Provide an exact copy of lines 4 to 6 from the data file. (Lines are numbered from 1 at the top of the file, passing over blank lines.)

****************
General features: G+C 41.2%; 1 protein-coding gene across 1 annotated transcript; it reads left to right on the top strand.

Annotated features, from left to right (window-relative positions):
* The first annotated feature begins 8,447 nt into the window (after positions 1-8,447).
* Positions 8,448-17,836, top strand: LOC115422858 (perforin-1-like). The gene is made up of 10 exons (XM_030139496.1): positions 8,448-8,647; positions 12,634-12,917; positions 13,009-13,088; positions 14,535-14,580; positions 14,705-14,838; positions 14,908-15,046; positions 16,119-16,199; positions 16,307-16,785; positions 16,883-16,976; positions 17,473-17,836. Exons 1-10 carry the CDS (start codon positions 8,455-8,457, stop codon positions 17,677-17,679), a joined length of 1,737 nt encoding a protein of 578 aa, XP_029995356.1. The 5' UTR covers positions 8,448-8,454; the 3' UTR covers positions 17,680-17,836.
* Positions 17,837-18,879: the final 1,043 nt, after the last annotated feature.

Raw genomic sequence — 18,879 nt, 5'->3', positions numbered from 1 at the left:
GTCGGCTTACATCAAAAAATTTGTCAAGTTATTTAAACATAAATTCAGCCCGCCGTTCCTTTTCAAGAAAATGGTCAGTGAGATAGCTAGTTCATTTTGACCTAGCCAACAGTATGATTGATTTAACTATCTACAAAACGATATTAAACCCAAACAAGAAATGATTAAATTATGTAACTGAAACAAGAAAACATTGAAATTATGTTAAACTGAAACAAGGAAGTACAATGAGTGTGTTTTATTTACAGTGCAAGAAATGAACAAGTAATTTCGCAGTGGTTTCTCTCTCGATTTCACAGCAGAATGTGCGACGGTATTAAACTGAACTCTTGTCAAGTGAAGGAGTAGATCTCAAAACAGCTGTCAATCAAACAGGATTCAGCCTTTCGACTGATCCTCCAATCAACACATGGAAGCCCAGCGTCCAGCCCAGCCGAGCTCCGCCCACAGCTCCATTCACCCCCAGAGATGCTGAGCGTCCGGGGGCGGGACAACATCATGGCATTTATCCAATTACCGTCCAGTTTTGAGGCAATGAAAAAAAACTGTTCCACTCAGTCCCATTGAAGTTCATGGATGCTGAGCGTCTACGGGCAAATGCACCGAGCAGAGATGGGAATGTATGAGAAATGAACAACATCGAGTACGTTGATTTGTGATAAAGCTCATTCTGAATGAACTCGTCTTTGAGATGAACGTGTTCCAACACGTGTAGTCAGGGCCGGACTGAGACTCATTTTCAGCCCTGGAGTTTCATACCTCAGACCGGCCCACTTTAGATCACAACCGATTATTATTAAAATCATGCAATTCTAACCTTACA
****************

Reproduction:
* Positions 8,448-17,836, top strand: LOC115422858 (perforin-1-like). The gene is made up of 10 exons (XM_030139496.1): positions 8,448-8,647; positions 12,634-12,917; positions 13,009-13,088; positions 14,535-14,580; positions 14,705-14,838; positions 14,908-15,046; positions 16,119-16,199; positions 16,307-16,785; positions 16,883-16,976; positions 17,473-17,836. Exons 1-10 carry the CDS (start codon positions 8,455-8,457, stop codon positions 17,677-17,679), a joined length of 1,737 nt encoding a protein of 578 aa, XP_029995356.1. The 5' UTR covers positions 8,448-8,454; the 3' UTR covers positions 17,680-17,836.
* Positions 17,837-18,879: the final 1,043 nt, after the last annotated feature.

Raw genomic sequence — 18,879 nt, 5'->3', positions numbered from 1 at the left: